All this takes time, of course, but it’s well worth the investment. The top-down approach may seem efficient, but when the team buys into the change you’re proposing, it’s much more likely to stick. If it takes six months to get where you need to be instead of three, that’s okay; you’re in it for the long haul. And when you get it right, the rewards can be amazing.

Before going down with the ship, make sure you’re the captain

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It was 2005, but I remember it clearly. I was working for a company that was quickly making its way up the Fortune 500, and its desire to extend the business internationally was causing us to stretch in new, uncomfortable ways. A large consulting company that had “done this kind of thing before” was now running the show, and our CIO was leaving in the midst of lots of rumor and turmoil. On his last day, the CIO, who had capably led us through many other challenges in his eight years with the company, stood before us with tears in his eyes. We were a Technology team of 1000 people.

“I’ve failed you,” he said, “and now I’m leaving.”

The consultants had convinced my company that outsourcing its Technology department would both improve performance and save money. Our CIO had fought the decision with all he had, but in the end, it wasn’t enough. As we watched him leave, the reality of the situation sunk in: the rest of us weren’t going anywhere, at least for the time being. Was our CIO leaving because he was outvoted on the outsourcing decision? Was he leaving because his ego couldn’t take the hit?

Had our captain abandoned our ship, jumping into a small lifeboat and leaving us to drown?

The writing on the wall

Last December, after more than five years at my previous company, I left to join SportsEngine as VP of Product and User Experience. Leaving my job was one of the hardest decisions of my career – in partnership with some of my favorite co-workers ever, I’d built an amazing team from the ground up. If you’ve read any of my previous posts, you know the team I was leaving was forward-thinking and creative, that we were lean and Agile, and that we were high performing.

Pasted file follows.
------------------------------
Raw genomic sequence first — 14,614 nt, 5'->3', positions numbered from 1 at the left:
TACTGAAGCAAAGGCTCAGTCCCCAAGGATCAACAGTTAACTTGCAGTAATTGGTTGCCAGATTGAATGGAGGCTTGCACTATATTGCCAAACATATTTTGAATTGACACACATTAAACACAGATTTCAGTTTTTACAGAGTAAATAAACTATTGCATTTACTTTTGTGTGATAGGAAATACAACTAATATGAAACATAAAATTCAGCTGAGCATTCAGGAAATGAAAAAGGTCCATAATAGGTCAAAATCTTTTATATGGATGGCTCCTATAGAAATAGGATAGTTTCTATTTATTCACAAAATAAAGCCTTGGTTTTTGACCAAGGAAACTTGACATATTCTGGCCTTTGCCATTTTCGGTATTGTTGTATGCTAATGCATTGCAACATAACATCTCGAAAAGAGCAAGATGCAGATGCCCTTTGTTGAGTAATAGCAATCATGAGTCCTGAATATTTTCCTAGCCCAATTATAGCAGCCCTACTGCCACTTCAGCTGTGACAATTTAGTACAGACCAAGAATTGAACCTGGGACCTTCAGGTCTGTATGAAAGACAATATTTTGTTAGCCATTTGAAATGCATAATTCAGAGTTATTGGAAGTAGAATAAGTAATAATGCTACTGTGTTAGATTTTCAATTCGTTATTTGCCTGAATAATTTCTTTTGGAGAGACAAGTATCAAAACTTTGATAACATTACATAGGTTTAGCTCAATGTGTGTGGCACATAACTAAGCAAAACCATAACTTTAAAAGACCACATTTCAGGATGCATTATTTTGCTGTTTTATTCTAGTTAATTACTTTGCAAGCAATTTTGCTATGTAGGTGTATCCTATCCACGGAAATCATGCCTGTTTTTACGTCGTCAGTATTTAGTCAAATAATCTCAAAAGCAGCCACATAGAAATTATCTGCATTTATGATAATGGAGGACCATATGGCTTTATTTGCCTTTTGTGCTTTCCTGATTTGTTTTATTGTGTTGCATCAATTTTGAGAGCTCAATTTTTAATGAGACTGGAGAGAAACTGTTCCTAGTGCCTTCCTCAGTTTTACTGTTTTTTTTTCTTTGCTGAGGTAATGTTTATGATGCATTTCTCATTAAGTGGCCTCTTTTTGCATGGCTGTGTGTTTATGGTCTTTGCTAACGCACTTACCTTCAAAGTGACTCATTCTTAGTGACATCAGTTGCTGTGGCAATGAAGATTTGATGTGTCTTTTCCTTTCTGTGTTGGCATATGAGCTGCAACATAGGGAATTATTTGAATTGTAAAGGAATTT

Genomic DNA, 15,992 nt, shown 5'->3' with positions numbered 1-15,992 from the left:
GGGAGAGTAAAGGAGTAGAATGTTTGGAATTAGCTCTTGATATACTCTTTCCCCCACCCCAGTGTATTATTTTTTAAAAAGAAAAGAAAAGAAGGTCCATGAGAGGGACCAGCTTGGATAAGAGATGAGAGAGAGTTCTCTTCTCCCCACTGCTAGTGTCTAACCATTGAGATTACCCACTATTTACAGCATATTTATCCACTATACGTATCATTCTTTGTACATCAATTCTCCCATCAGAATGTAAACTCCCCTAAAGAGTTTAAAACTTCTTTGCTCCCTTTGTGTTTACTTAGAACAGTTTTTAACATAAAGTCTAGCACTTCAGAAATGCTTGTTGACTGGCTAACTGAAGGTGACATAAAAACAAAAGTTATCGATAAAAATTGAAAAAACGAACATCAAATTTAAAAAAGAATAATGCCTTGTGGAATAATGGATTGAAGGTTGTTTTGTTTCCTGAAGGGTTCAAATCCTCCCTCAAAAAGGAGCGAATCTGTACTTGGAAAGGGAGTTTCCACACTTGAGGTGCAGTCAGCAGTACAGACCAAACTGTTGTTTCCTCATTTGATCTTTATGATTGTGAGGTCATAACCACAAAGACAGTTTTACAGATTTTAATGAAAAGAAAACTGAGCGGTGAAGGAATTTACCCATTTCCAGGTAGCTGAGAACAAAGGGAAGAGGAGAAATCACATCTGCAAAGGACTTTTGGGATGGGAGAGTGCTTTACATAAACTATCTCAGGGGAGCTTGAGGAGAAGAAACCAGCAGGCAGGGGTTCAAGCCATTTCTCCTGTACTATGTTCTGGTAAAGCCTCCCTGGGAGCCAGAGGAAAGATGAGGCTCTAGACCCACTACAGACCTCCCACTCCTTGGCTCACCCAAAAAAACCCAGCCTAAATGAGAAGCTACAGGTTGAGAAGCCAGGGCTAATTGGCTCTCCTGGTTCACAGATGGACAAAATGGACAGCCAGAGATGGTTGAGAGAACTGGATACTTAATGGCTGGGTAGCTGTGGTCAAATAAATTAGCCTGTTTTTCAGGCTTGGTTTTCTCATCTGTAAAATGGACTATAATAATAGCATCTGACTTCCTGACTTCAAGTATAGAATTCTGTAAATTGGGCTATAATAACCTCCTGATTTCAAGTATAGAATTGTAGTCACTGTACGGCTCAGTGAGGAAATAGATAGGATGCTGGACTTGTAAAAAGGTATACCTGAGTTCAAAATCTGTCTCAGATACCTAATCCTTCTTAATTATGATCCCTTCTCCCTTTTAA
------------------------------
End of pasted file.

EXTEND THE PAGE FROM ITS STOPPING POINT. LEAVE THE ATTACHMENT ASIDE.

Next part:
When I started exploring other options, I knew that the reasons to stay were significant and plentiful: my co-workers were great, I was respected, and I had the opportunity to make a meaningful impact. For months before I left I would meet up with friends and float the idea of finding a new gig. They looked at me like I had two heads. “How could you leave?,” they asked, “it sounds perfect.” From the outside looking in, I was in an ideal spot. Each time I met with a friend I returned to my office determined to make it work. What was I thinking?

But the writing was on the wall. The company was struggling, and I was struggling to grow there. I had all sorts of ideas about how to make things better – org changes, new hires, process changes, new focus areas, and more – but my suggestions went nowhere. I’ve written in the past about people who have the wrong attitude and how toxic that can be, and I did my best to address those situations when they arose in myself and in others. I looked for new angles, different ways to approach our problems, short- and long-term solutions. Over the course of almost a year, I exhausted every path I could identify. My frustration grew. I didn’t – and I don’t – blame my boss or the company for failing to see how “brilliant” my suggestions were. My knowledge was limited in some ways, and my ideas were rooted in my own biases. It’s very possible that some of my ideas were uninformed, impossible, or just plain bad.